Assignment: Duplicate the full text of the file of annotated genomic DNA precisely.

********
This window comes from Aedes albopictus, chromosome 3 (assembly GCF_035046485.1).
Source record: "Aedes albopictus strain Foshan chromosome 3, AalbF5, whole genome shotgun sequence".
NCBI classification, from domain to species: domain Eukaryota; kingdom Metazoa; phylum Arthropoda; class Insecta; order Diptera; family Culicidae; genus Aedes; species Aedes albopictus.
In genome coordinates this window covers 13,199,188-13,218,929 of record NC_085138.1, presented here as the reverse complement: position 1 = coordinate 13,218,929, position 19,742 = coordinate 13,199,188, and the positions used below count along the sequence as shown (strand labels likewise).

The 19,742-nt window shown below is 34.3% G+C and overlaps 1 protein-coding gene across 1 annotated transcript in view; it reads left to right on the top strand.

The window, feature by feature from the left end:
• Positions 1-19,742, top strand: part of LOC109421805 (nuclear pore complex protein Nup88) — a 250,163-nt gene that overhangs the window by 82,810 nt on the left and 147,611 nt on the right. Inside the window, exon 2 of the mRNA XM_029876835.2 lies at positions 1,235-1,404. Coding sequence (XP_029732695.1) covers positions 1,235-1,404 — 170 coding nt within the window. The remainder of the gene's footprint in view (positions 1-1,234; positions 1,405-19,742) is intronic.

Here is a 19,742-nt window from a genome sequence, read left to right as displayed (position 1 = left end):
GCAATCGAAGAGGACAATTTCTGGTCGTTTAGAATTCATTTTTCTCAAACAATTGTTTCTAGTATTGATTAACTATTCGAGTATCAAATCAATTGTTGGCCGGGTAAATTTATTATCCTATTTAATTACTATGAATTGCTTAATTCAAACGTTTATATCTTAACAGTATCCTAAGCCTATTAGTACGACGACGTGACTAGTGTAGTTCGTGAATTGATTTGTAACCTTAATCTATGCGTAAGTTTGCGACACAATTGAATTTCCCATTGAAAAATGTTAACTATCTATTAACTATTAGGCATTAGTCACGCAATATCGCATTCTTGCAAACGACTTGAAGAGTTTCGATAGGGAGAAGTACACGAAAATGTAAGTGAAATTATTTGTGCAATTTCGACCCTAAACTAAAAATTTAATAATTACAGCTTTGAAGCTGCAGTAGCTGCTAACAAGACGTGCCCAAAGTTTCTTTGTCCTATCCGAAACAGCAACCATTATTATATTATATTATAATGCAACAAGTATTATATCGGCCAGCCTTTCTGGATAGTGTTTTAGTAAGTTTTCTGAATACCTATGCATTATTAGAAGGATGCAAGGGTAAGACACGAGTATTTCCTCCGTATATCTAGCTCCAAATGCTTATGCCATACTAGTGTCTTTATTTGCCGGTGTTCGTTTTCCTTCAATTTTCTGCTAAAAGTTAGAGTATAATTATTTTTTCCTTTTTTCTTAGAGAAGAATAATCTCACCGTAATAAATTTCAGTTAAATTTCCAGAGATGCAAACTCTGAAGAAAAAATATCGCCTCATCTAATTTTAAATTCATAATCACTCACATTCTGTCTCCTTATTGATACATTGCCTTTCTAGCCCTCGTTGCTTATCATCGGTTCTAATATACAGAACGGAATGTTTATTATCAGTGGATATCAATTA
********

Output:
This window comes from Aedes albopictus, chromosome 3 (assembly GCF_035046485.1).
Source record: "Aedes albopictus strain Foshan chromosome 3, AalbF5, whole genome shotgun sequence".
NCBI classification, from domain to species: domain Eukaryota; kingdom Metazoa; phylum Arthropoda; class Insecta; order Diptera; family Culicidae; genus Aedes; species Aedes albopictus.
In genome coordinates this window covers 13,199,188-13,218,929 of record NC_085138.1, presented here as the reverse complement: position 1 = coordinate 13,218,929, position 19,742 = coordinate 13,199,188, and the positions used below count along the sequence as shown (strand labels likewise).

The 19,742-nt window shown below is 34.3% G+C and overlaps 1 protein-coding gene across 1 annotated transcript in view; it reads left to right on the top strand.

The window, feature by feature from the left end:
• Positions 1-19,742, top strand: part of LOC109421805 (nuclear pore complex protein Nup88) — a 250,163-nt gene that overhangs the window by 82,810 nt on the left and 147,611 nt on the right. Inside the window, exon 2 of the mRNA XM_029876835.2 lies at positions 1,235-1,404. Coding sequence (XP_029732695.1) covers positions 1,235-1,404 — 170 coding nt within the window. The remainder of the gene's footprint in view (positions 1-1,234; positions 1,405-19,742) is intronic.

Here is a 19,742-nt window from a genome sequence, read left to right as displayed (position 1 = left end):
GCAATCGAAGAGGACAATTTCTGGTCGTTTAGAATTCATTTTTCTCAAACAATTGTTTCTAGTATTGATTAACTATTCGAGTATCAAATCAATTGTTGGCCGGGTAAATTTATTATCCTATTTAATTACTATGAATTGCTTAATTCAAACGTTTATATCTTAACAGTATCCTAAGCCTATTAGTACGACGACGTGACTAGTGTAGTTCGTGAATTGATTTGTAACCTTAATCTATGCGTAAGTTTGCGACACAATTGAATTTCCCATTGAAAAATGTTAACTATCTATTAACTATTAGGCATTAGTCACGCAATATCGCATTCTTGCAAACGACTTGAAGAGTTTCGATAGGGAGAAGTACACGAAAATGTAAGTGAAATTATTTGTGCAATTTCGACCCTAAACTAAAAATTTAATAATTACAGCTTTGAAGCTGCAGTAGCTGCTAACAAGACGTGCCCAAAGTTTCTTTGTCCTATCCGAAACAGCAACCATTATTATATTATATTATAATGCAACAAGTATTATATCGGCCAGCCTTTCTGGATAGTGTTTTAGTAAGTTTTCTGAATACCTATGCATTATTAGAAGGATGCAAGGGTAAGACACGAGTATTTCCTCCGTATATCTAGCTCCAAATGCTTATGCCATACTAGTGTCTTTATTTGCCGGTGTTCGTTTTCCTTCAATTTTCTGCTAAAAGTTAGAGTATAATTATTTTTTCCTTTTTTCTTAGAGAAGAATAATCTCACCGTAATAAATTTCAGTTAAATTTCCAGAGATGCAAACTCTGAAGAAAAAATATCGCCTCATCTAATTTTAAATTCATAATCACTCACATTCTGTCTCCTTATTGATACATTGCCTTTCTAGCCCTCGTTGCTTATCATCGGTTCTAATATACAGAACGGAATGTTTATTATCAGTGGATATCAATTA